Accused-appellant also mentions "inconsistencies" in the testimonies of the prosecution witnesses, particularly of Lt. Joel Cantos. However, appellant does not specify the supposed "inconsistencies." 10 Incidentally, a cursory examination of the testimonies of the prosecution witnesses reveals that there are in fact no material inconsistencies. The only inconsistency we can perceive relates to the actual distance from where Rey Alasaas alighted from the car before proceeding to the house of Adaya. But, apart from the car before proceeding to the house of Adaya. But, apart from that inconsistency, which we consider trivial and inconsequential, we see no other trace of contradiction claimed by Appellant
The version of the prosecution that accused-appellant was caught red-handed in a buy-bust operation was caught red-handed in a buy-bust operation was succinctly narrated by Lt. Joel Cantos and his poseur-buyer Rey Alasaas, backed up by Dangerous Drugs Report No. DDM-87-1607 which confirmed the substance delivered by accused-appellant to be marijuana.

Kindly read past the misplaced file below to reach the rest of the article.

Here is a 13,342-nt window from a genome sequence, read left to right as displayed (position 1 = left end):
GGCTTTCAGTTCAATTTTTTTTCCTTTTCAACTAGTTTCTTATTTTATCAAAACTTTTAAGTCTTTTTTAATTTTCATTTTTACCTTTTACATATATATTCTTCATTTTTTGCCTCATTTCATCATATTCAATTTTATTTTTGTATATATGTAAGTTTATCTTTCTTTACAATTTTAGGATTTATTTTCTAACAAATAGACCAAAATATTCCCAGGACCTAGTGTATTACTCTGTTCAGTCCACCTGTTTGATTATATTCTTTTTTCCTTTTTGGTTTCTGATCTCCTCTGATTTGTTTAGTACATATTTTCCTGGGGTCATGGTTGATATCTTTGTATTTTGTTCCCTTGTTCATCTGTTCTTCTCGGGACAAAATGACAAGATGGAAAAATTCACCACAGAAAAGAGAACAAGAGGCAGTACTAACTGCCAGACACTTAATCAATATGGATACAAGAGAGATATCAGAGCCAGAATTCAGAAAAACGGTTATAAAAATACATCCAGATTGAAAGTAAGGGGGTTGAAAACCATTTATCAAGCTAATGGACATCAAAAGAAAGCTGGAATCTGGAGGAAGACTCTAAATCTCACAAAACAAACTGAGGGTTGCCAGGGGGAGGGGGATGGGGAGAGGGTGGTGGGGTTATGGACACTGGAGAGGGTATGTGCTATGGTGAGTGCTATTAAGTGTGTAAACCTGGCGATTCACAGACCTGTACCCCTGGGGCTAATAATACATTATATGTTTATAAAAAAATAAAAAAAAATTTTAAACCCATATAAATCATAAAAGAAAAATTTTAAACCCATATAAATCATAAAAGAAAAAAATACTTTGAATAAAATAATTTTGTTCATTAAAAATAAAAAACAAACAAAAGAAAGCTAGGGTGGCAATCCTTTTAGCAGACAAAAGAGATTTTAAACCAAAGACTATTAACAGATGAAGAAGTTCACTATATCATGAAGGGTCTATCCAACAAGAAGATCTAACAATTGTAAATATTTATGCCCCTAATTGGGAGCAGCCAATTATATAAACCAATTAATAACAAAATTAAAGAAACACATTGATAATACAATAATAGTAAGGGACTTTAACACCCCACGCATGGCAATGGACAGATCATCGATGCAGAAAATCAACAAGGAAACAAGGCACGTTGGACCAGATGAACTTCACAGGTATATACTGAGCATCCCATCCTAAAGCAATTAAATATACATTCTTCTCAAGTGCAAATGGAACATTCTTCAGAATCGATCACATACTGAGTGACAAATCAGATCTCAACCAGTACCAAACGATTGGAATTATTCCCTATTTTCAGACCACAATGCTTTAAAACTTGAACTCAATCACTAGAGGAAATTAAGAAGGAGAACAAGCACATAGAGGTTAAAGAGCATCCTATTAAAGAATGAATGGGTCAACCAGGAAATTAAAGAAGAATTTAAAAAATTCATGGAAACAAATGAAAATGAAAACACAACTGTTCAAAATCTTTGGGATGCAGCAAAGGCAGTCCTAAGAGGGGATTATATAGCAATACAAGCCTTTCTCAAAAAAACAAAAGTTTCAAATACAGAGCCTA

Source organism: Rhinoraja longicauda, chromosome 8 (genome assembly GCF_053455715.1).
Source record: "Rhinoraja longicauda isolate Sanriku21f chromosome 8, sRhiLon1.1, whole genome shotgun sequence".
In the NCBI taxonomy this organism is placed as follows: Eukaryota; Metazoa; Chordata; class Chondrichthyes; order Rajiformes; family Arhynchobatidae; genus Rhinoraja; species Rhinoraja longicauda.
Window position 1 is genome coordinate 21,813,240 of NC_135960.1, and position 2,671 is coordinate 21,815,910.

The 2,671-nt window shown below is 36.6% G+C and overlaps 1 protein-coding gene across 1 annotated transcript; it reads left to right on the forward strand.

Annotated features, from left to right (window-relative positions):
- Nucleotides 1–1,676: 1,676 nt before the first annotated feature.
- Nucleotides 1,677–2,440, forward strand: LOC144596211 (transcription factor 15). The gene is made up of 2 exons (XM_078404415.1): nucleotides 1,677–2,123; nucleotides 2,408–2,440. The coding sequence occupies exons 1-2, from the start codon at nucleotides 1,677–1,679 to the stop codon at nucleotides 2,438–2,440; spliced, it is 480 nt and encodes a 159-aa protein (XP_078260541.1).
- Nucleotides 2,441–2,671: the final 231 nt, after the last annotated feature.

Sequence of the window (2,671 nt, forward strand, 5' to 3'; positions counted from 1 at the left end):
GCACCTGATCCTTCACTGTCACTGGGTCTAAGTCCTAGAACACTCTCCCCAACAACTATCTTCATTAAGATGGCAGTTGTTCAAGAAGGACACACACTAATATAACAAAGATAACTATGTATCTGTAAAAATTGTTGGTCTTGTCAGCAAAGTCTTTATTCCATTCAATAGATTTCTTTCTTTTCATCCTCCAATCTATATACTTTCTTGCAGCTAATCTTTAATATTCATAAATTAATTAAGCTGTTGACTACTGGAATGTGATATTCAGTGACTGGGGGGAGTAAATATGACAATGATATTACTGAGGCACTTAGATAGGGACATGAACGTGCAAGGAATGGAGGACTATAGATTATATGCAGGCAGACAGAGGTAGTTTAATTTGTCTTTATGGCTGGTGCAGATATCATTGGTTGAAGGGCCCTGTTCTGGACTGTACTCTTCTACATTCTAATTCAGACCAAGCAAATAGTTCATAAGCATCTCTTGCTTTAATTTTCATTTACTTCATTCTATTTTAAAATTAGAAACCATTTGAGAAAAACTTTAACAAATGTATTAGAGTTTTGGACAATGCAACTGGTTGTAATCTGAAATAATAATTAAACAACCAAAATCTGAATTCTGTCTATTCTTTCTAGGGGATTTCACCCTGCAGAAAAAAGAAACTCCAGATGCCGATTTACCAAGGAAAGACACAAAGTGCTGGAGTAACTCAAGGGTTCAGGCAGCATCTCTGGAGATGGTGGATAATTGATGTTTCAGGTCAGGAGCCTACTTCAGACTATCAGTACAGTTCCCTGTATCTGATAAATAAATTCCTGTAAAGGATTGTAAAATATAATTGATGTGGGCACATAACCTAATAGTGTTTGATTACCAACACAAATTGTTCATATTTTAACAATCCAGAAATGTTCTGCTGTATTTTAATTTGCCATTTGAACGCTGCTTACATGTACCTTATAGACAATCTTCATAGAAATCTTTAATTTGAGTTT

Between the naked assertions of accused-appellant and the story recounted by the NARCOM agents, jurisprudence dictates that the latter is to be given more weight. Aside from having in his favor the presumption of regular performance of duty, we find as the court a quo did that the testimony of Lt. Cantos is more credible, being fully and convincingly corroborated, as opposed to that of Accused-Appellant
. Besides, no improper motive to falsely accuse appellant could be imputed to him. In the absence of proof of such motive to falsely impute a serious crime against appellant, the presumption of regularity in the performance of official duty as well as the findings of the trial court on the credibility of witnesses must prevail over the self-serving and uncorroborated claim of having been "framed up." 11